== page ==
Parliament recognized the risk of a blood alcohol concentration that exceeds 80 when in 1969 it passed legislation making it an offence for a person to drive with that much alcohol in his or her system. It is a peculiarity of the law that it can only be proven by making a person provide the evidence that can be used against him or her in court. Accordingly, Parliament made it an offence to refuse to provide a breath sample on an approved instrument.
Advances in technology made it possible to measure BAC at roadside, so Parliament provided for the use of a roadside screening device in 1979. These screeners indicate that a person has failed, but do not give a precise BAC for use in court. They do provide the police with grounds to demand the approved instrument test and the results from the approved instrument are admissible in court. Again, it is an offence not to provide a breath sample on an approved screening device and it is an offence not to provide a breath sample on the approved instrument.
The courts have recognized the unique nature of this law. They have upheld its constitutionality as a reasonable limit on the charter right against unreasonable search and seizure that is justified by the horrendous toll caused by drunk drivers.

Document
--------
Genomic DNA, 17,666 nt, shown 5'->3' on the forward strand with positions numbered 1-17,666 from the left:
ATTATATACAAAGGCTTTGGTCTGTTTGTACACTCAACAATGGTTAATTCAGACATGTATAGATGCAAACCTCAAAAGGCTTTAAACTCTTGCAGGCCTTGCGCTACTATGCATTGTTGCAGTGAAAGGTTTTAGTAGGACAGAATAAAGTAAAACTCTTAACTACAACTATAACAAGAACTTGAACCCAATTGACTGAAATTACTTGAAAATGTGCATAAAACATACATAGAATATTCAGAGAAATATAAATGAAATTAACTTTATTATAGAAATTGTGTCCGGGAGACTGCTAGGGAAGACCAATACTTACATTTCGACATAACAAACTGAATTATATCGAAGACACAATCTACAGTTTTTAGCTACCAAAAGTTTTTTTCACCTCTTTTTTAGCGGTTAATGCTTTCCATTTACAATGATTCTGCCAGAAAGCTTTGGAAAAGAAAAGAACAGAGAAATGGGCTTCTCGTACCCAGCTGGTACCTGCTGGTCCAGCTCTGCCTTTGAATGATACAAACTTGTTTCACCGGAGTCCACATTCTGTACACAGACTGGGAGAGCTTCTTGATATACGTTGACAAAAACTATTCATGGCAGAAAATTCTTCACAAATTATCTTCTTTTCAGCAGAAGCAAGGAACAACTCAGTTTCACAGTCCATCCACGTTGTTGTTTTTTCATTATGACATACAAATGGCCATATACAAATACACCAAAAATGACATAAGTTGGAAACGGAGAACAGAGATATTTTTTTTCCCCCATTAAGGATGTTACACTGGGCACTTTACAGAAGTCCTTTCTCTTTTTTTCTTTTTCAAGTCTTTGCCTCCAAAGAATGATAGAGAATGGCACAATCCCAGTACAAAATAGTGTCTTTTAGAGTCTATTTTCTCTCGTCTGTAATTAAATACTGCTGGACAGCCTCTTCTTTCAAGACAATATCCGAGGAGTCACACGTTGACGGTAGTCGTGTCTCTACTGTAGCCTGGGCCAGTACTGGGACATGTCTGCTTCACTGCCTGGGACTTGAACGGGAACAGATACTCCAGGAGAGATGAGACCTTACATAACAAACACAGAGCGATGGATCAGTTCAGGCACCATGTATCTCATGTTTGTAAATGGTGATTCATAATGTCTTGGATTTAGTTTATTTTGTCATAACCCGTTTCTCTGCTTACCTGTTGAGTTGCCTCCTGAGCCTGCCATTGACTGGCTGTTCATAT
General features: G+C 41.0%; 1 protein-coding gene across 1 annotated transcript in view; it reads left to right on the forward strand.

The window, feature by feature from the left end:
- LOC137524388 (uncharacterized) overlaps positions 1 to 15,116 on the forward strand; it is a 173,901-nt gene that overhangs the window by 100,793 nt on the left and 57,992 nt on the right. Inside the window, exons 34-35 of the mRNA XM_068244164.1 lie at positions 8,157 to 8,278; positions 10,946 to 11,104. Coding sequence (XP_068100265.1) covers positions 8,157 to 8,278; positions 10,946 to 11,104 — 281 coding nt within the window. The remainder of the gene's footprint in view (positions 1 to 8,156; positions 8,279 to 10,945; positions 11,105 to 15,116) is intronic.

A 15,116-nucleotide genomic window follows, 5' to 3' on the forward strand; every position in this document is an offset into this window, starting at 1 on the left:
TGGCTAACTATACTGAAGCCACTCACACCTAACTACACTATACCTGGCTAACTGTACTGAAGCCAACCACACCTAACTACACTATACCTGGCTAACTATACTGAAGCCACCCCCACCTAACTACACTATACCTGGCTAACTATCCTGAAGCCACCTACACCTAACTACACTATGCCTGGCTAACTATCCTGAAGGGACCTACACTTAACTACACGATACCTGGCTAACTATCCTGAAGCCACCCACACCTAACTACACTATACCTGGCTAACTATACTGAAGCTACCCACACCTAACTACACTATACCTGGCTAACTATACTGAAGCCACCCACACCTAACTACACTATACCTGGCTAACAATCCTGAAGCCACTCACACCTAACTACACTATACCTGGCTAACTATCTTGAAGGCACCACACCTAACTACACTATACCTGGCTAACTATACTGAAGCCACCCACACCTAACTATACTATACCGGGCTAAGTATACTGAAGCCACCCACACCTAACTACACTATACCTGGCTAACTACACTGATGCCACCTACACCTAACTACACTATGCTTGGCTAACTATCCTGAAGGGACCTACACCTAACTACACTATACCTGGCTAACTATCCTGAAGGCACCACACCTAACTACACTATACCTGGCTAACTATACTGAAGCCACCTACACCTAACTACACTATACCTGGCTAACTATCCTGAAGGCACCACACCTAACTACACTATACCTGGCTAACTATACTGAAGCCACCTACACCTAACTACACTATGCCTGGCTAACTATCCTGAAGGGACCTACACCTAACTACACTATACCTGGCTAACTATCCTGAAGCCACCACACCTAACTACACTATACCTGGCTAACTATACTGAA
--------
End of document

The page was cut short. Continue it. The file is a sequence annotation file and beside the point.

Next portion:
In 1979 Parliament had established a two step process for determining whether a driver was over 80 that appears simple: a reasonable suspicion of alcohol in the driver leads to a roadside approved device screening test which, if failed, leads to an approved instrument test which, if over 80, is proven by filing the certificate of the qualified technician in court.
However, impaired driving, and in particular, the over 80 cases, have become among the most complex cases to prove under the Criminal Code. It almost seems that every word and every comma in every section has been litigated.
Anyone who doubts how complicated the law has become only needs to pick up Martin's Annual Criminal Code. The 2007 edition has 12 pages of legislative text and annotations for the 13 sections dealing with murder, manslaughter and infanticide. Martin's has 62 pages of legislative text and annotations for the nine sections dealing with impaired driving.
Section 253(b) over 80 cases take up a grossly disproportionate amount of provincial court time. Often this is the sole charge as there is no evidence of erratic driving and few signs of impairment. If the defence can raise a reasonable doubt as to the blood alcohol content at the time of testing being equal to the BAC at the time of driving, the prosecution will virtually never have other evidence to prove the person was over 80 at the time of driving.
When Parliament first adopted breath testing legislation in 1969, the operator had to perform a series of tests to ensure the approved instrument was calibrated properly and had to read a needle to obtain a reading which was recorded manually. Clearly, there were opportunities for operator error and even an erroneous transcription of the BAC. Therefore, Parliament provided that the BAC reading is, in the absence of evidence to the contrary, deemed to be the BAC at time of driving.